If I had a name like Wyndham Wallace I would not associate or correspond with anyone with a simple name like mine. However, since you have lowered yourself to such depths, how can my old Indian heart (west not east) not respond favourably. -Lee Hazlewood, fax message to the author, Valentine's Day 1999. Lee, Myself and I is an intimate portrait of the last years of Lee Hazlewood, the legendary singer and songwriter best known for 'These Boots Are Made For Walkin', the chart-topping hit he wrote and produced for Nancy Sinatra. It begins in 1999, when Hazlewood began his comeback after many years in the wilderness, and ends with his death in 2007. In the intervening years, the author, Wyndham Wallace, became Hazlewood's friend, confidante, de-facto manager, and more, even providing the lyrics for Lee's final recording, 'Hilli (At The Top Of The World'.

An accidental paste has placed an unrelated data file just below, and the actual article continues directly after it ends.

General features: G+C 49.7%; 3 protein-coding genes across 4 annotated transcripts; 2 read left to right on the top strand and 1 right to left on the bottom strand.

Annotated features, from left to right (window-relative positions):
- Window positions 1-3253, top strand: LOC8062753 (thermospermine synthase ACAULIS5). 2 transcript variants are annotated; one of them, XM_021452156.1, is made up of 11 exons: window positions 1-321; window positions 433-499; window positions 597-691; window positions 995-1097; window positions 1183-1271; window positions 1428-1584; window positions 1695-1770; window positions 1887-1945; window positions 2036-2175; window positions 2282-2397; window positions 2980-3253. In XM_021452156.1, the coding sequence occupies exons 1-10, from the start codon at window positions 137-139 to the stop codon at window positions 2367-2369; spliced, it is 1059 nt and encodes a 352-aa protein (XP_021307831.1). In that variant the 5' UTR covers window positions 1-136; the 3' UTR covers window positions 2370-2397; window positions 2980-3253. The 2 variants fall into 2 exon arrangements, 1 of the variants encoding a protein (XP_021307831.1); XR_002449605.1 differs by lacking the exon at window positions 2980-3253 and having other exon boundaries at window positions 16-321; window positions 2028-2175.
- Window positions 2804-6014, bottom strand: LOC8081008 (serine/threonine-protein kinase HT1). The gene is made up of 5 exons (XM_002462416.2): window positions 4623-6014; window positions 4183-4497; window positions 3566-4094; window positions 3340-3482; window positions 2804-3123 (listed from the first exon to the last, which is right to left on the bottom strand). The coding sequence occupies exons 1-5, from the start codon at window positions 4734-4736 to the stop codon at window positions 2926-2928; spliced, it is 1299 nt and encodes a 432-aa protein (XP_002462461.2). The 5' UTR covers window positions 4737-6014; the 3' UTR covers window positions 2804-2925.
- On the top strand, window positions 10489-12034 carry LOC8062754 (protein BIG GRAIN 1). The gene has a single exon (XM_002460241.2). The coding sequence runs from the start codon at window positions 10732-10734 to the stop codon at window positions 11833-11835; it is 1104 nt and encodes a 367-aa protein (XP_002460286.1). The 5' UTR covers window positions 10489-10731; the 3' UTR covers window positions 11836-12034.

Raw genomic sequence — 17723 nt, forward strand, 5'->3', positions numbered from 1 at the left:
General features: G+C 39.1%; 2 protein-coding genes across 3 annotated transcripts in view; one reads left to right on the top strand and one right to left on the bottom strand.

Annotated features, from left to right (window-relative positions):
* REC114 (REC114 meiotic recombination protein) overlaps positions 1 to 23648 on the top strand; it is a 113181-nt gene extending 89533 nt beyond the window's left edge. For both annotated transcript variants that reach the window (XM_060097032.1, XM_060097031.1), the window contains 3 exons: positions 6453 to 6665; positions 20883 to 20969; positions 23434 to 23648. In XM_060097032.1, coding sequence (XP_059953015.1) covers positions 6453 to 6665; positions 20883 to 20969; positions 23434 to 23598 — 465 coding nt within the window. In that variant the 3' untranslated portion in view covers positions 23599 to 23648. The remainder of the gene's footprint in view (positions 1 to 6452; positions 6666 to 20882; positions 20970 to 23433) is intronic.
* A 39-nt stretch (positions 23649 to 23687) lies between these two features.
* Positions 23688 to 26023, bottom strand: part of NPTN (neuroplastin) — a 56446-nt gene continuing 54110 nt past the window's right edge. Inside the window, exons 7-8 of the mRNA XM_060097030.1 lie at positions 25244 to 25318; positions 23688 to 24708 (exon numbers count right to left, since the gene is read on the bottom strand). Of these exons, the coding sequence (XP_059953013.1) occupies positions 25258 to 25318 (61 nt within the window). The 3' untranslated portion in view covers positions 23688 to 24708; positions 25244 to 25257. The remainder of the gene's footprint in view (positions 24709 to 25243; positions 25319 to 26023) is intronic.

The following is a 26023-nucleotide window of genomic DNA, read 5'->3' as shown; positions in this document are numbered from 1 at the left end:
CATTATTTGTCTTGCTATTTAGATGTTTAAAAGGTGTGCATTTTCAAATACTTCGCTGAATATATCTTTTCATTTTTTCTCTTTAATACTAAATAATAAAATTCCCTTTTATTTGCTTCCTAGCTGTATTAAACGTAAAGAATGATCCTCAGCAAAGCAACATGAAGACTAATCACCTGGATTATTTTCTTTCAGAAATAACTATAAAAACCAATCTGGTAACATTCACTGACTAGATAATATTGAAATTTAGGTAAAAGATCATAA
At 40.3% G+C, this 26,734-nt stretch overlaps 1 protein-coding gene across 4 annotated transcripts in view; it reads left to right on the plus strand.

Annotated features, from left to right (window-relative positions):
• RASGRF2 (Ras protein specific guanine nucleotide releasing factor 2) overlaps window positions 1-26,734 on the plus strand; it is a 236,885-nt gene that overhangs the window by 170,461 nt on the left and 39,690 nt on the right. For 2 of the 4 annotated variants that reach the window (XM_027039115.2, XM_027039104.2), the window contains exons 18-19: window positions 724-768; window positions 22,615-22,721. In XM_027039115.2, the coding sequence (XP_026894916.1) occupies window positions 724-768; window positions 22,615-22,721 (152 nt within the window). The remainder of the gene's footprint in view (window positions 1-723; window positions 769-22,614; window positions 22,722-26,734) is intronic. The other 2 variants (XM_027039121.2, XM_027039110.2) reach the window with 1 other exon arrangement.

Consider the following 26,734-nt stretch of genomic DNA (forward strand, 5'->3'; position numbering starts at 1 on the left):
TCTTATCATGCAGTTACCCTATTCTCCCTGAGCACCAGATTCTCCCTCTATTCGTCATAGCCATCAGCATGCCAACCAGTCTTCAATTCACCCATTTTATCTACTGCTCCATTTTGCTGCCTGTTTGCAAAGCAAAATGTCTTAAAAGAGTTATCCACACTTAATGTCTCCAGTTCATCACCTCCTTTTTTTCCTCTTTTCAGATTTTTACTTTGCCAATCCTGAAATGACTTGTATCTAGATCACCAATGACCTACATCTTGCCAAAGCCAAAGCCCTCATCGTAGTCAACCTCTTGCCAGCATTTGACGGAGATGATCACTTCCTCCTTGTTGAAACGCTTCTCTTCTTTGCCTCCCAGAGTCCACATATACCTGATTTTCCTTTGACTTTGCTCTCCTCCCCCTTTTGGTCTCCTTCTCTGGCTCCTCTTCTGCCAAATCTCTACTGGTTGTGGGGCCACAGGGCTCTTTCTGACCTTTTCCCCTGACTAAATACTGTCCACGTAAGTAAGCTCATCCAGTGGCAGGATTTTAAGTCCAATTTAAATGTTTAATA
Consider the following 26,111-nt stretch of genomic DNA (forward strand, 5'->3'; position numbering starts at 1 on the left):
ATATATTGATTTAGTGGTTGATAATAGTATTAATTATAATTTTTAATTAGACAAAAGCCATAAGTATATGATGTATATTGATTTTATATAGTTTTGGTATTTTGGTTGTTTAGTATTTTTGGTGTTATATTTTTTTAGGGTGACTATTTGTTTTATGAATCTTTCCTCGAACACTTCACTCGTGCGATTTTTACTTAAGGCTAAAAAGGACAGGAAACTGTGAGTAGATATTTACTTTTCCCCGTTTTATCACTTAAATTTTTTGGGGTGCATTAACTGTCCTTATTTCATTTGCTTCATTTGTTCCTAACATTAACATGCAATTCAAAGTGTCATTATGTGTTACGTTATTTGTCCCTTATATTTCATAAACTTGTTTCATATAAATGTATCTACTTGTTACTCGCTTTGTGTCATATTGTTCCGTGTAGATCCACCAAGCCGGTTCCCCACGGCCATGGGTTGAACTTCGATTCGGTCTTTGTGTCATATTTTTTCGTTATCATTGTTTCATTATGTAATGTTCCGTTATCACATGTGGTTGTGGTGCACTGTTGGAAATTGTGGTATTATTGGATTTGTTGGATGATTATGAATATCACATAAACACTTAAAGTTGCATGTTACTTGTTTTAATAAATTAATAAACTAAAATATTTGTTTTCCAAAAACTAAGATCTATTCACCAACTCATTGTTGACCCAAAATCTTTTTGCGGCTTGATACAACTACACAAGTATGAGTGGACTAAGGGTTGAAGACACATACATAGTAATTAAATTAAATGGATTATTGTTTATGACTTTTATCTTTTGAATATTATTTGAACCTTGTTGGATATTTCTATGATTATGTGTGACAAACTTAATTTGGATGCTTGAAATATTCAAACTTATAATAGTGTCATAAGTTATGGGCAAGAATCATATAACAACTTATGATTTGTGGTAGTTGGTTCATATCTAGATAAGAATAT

In the light of reissues of Hazlewood's work by the esteemed Light In The Attic label-including There's A Dream I've Been Saving: Lee Hazlewood Industries 1966-1971, an acclaimed boxed set of his work with the label he founded, LHI, as well as further releases including liner notes by Wallace-interest in Hazlewood has never been greater. Lee, Myself and I is the first book to address his life and work. Through recollections of their lengthy conversations and adventures together, Wallace captures the complex personality-charming but cantankerous, blunt but poetic-of a reclusive icon whose work helped shape the American pop cultural landscape, and who still influences countless artists today. He also sheds light on often overlooked or more obscure aspects of Hazlewood's career, including his pioneering work with Duane Eddy and Phil Spector, and the outstanding recordings he made during his self-imposed exile to Sweden in the 1970s. Lee, Myself and I is a tale of validation: both the author's and Hazlewood's. It's the story of what it's like to meet your hero, befriend him, and then watch him die.